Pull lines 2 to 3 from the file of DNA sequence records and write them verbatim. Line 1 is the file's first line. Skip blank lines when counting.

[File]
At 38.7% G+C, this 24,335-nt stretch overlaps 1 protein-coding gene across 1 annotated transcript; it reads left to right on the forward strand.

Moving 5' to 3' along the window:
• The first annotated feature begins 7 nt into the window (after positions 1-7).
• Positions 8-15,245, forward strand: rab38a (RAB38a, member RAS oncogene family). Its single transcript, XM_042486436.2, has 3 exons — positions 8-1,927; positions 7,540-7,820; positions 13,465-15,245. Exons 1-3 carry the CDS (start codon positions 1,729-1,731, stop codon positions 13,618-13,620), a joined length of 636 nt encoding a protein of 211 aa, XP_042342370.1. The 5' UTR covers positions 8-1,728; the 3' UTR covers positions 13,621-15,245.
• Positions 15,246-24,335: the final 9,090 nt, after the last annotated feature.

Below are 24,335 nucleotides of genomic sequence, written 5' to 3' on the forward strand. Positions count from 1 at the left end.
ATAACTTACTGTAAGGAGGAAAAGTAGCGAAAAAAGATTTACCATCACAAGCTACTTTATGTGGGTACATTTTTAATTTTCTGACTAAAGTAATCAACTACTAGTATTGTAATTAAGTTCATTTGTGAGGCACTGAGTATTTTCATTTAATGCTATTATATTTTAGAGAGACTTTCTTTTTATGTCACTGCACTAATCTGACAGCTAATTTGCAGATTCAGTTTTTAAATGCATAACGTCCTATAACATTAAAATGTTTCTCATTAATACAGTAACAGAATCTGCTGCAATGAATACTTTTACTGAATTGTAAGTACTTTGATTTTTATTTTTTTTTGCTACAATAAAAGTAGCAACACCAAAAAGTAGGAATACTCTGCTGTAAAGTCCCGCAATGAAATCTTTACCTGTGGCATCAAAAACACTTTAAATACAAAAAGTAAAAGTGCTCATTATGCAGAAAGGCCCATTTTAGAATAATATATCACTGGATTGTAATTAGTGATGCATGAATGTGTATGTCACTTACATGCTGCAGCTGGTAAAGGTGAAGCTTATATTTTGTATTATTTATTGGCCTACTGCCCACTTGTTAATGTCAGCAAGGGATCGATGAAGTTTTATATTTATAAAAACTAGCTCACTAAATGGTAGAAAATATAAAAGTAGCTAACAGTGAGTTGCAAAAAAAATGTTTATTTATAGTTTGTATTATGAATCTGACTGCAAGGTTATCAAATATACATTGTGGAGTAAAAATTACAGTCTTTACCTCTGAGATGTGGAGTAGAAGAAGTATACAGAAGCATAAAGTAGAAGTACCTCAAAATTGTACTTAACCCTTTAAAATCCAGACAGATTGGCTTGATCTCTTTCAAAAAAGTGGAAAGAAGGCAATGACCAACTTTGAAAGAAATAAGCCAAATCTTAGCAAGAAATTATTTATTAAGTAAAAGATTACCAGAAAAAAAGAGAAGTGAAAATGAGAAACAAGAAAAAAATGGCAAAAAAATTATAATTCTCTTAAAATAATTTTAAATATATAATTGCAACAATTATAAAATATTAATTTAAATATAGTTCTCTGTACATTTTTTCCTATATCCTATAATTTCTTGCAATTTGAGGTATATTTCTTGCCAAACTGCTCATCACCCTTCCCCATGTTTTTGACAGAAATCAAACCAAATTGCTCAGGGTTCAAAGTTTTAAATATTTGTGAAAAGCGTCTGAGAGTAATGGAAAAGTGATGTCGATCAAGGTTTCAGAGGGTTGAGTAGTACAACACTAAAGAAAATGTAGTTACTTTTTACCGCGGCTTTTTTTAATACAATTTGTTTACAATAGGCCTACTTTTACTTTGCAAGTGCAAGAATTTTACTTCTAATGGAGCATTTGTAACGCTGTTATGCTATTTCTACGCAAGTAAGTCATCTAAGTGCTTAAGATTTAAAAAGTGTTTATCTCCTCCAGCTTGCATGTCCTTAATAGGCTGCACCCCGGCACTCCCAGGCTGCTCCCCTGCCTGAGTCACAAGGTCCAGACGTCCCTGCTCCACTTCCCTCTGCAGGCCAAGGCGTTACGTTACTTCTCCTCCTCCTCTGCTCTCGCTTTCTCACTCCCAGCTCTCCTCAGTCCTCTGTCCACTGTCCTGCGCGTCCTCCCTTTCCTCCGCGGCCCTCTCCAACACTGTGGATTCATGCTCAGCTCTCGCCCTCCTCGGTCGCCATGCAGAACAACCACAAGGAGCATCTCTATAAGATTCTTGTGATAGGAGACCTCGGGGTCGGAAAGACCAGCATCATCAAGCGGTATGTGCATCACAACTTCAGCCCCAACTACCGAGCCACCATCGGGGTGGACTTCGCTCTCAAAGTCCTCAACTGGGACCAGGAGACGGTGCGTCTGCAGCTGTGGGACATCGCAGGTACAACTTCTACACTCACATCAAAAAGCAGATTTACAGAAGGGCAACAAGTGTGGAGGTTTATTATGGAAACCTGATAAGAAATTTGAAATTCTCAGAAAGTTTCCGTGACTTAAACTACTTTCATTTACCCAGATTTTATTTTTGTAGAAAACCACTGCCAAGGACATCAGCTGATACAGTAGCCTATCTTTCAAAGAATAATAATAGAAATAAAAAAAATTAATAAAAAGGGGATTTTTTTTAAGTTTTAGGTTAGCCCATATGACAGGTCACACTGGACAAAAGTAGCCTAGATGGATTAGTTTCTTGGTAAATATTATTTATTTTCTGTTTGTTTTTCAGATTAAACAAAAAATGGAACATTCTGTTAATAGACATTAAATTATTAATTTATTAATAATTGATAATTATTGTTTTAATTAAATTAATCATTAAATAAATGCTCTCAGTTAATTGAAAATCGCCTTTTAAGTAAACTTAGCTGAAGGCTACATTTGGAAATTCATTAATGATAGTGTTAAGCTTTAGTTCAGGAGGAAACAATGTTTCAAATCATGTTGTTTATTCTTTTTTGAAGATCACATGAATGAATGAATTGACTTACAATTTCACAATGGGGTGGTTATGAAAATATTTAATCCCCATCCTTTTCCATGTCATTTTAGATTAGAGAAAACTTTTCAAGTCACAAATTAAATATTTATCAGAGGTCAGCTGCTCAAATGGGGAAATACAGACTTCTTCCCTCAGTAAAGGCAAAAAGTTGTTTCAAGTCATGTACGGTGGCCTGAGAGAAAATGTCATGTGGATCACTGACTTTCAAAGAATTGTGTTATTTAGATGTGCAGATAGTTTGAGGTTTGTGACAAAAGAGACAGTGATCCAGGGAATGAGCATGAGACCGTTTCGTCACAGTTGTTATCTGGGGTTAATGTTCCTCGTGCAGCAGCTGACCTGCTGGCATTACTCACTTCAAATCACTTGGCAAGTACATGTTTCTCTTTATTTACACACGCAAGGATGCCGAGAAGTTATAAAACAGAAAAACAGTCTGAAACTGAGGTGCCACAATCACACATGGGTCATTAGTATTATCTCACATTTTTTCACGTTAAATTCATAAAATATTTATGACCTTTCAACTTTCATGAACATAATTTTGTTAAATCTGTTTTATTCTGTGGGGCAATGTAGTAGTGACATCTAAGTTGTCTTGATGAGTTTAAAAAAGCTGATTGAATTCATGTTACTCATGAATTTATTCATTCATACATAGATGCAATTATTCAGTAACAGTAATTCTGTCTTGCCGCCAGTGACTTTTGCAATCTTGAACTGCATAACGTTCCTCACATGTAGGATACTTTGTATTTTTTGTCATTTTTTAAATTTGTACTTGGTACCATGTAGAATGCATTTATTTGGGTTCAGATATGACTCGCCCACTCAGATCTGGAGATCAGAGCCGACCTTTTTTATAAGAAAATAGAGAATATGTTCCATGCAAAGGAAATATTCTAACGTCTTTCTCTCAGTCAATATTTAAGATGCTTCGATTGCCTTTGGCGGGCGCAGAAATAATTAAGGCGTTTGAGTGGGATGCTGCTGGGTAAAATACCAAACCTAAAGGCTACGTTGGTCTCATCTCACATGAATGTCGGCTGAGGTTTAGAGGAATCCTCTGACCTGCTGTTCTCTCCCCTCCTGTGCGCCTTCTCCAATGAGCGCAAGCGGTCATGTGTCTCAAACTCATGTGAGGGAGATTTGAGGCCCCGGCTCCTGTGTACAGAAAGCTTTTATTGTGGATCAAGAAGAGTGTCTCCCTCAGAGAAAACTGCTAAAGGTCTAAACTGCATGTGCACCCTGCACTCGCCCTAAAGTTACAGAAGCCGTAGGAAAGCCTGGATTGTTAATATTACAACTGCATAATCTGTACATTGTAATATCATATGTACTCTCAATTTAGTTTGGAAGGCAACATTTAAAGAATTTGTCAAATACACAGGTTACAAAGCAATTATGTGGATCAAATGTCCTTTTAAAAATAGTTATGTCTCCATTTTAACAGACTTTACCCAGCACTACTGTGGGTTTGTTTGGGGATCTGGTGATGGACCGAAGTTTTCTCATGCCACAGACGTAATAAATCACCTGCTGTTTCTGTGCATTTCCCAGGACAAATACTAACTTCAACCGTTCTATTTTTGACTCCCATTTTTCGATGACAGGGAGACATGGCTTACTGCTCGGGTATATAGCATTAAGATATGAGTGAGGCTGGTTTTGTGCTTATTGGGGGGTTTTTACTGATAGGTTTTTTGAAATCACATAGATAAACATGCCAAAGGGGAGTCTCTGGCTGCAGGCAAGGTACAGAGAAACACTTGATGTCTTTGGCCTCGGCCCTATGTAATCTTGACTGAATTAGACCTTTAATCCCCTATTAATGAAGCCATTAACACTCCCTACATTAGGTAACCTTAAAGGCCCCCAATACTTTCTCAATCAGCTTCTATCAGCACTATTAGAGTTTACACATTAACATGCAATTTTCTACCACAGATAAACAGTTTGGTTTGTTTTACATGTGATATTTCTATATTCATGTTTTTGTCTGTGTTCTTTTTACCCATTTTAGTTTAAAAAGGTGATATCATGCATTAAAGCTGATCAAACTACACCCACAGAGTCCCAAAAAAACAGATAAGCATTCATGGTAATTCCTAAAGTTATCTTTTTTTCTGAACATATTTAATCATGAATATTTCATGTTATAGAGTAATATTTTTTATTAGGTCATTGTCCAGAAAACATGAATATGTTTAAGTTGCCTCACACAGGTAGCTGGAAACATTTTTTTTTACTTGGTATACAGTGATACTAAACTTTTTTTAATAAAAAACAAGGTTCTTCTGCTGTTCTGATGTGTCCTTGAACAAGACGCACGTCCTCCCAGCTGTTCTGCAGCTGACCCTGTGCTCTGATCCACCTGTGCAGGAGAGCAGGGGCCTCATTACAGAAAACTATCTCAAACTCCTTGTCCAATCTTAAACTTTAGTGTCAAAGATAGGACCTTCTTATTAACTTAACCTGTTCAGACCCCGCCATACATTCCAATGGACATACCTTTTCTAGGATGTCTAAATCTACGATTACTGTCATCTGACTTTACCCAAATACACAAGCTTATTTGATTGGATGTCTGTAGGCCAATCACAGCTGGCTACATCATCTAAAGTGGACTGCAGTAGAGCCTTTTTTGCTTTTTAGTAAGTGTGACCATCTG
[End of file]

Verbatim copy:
Moving 5' to 3' along the window:
• The first annotated feature begins 7 nt into the window (after positions 1-7).